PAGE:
LITTLE ROCK — Orange barrels, flashing signs, lane detours and slow traffic are still a year away, but Arkansas highway officials are already planning how to spend nearly $2 billion over the next decade building and repairing roads across the state.
The money will come from a bond issue backed by a 10-year, half-cent sales tax increase in a constitutional amendment that voters approved 58 percent to 42 percent in Tuesday’s general election to finance construction of a four-lane highway system connecting all corners of the state.
County roads and city streets also will get makeovers under a program co-billed as a major state transportation overhaul and economic development bonanza. Officials say construction will create 40,000 jobs.
The tax increase won’t go into effect until July 1. The planning has already begun.
“There is obviously going to be a lot of background work now,” said Scott Bennett, director of the Arkansas Highway and Transportation Department.
The day after the election, highway officials began advertising for an outside engineering management firm to oversee projects under the highway program. The search also began for a financial adviser for the project, as well as bond counsel to help with financing.
Bennett said the engineering management firm is needed because the department already has ongoing highway and bridge projects, and an interstate rehabilitation program, funded by a $575 million bond renewal program approved by voters in 2011, is about to start.
“Obviously the consultants are going to have to be able to do a lot of the design and probably construction inspection, so we’re going to hire a consultant firm that really manages all of those consultants and all of those aspects of the program so they can just package everything up and give it to us for approval so we can let a contract and get it done,” Bennett said.
The tax hike will raise the state sales tax to 6.5 percent, but won’t affect groceries, medicine, gasoline or diesel fuel.
Bennett said the goal is to begin letting bids late next summer and hopefully have some projects be under way late next year.
“Some of them are pretty big projects and we’ll have some public hearings going on to let people know what’s coming up and when it’s coming,” he said. “The easy part is over. Now the hard part and the fun begins.”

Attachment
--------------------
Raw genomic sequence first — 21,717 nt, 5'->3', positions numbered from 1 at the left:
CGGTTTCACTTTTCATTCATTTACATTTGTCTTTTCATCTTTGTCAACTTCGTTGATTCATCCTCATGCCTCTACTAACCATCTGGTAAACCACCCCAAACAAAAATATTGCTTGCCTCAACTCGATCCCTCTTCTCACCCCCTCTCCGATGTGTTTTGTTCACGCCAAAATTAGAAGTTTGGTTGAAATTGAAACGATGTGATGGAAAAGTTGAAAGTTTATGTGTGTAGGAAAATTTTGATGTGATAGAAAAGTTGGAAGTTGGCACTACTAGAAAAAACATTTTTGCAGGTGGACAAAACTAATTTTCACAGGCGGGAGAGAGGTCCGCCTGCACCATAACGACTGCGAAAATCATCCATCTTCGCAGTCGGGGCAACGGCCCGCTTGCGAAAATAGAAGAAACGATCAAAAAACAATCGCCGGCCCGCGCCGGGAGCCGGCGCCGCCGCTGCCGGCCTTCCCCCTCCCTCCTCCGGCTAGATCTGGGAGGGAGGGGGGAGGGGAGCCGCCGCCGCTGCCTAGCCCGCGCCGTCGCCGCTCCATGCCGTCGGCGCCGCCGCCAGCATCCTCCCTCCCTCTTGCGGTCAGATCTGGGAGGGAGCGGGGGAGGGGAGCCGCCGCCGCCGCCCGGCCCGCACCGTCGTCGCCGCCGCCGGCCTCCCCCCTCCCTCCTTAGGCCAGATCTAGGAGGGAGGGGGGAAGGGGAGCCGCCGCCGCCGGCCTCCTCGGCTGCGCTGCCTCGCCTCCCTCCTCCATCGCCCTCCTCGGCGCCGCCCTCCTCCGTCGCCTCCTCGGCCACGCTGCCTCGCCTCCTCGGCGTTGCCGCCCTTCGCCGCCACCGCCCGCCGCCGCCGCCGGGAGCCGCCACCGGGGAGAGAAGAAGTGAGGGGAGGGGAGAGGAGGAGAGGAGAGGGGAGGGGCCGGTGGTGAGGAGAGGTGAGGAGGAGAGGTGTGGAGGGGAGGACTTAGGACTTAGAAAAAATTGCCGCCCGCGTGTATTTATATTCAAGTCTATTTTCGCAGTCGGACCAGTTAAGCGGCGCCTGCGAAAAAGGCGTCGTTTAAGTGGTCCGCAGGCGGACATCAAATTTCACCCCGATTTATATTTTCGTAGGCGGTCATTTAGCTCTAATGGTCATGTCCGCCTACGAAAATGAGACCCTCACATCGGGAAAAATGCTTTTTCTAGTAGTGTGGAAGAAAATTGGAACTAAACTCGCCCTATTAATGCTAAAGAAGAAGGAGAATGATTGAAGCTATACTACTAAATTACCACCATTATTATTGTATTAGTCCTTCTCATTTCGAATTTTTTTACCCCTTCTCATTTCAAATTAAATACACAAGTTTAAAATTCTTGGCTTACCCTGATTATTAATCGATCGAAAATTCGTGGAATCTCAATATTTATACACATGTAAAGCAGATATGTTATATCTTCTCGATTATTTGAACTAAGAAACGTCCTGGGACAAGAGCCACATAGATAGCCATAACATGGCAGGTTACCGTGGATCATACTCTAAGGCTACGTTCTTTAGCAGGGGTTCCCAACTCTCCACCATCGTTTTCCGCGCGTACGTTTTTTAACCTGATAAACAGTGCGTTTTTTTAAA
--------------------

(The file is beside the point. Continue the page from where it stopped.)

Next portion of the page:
Some of the larger and more expensive projects planned include replacing the Interstate 30 bridge over the Arkansas River; widening I-540 to six lanes from Fayetteville to Bentonville; completion of the initial two lanes of the future four-lane Bella Vista bypass; widening I-40 to six lanes from Little Rock to Conway, and completion of the widening to four lane projects on U.S. Highway 167 between I-530 and El Dorado and U.S. Highway 425 from Hamburg to the Louisiana line.
Bennett said officials also plan to update the department’s website with project information.
“It’s a big deal for us,” said Guy Washburn, executive director of the Arkansas Asphalt Pavement Association. “We have a tremendous amount of hourly employees, there are truck drivers, people that are week-to-week folks that really need to get their hours in and this, obviously, is an opportunity for those folks to work longer in the season.”
Washburn said the asphalt pavement association has about 100 member businesses and that the $1.8 billion highway program “is a real shot in the arm that is going to help a lot of the companies that have been struggling.”
Randy Zook, director the Arkansas Chamber of Commerce-Associated Industries of Arkansas and a member of Move Arkansas Forward, the group that campaigned for the amendment, said passage last week “is a big, bold investment in Arkansas’ future and it’s going to improve lots of things for lots of people.”
Mark Lamberth, owner of Atlas Asphalt Inc. in Batesville, said the highway program will benefit the entire state.
“As co-chairman of Move Arkansas Forward, I was elated,” Lamberth said. “We’re talking about $1.3 billion in improvements to Arkansas roads and that certainly means the support of over 40,000 Arkansas jobs. That will certainly create some opportunities for economic development.
“One of the things we need to remember is that we keep the 70-15-15 formula … so every city, every county in this state is going to get a piece of the pie,” he said.
Under the amendment, the highway department will receive 70 percent of proceeds — about $160 million annually — for state projects for the 10-year-life of the tax. Cities and counties will split the remaining 30 percent, or about $35 million annually.
The amendment also creates a permanent state-aid street fund, similar to the existing state-aid county fund, that cities will be able to tap for street projects. One penny of the existing per-gallon fuels tax, worth about $20 million a year, would go to that fund.
“I know the mayors of the cities in Arkansas will be very pleased,” Lamberth said. “That’s a very successful program the highway department partners with the counties on that provides some much needed improvement for county roads that qualify all across the state.”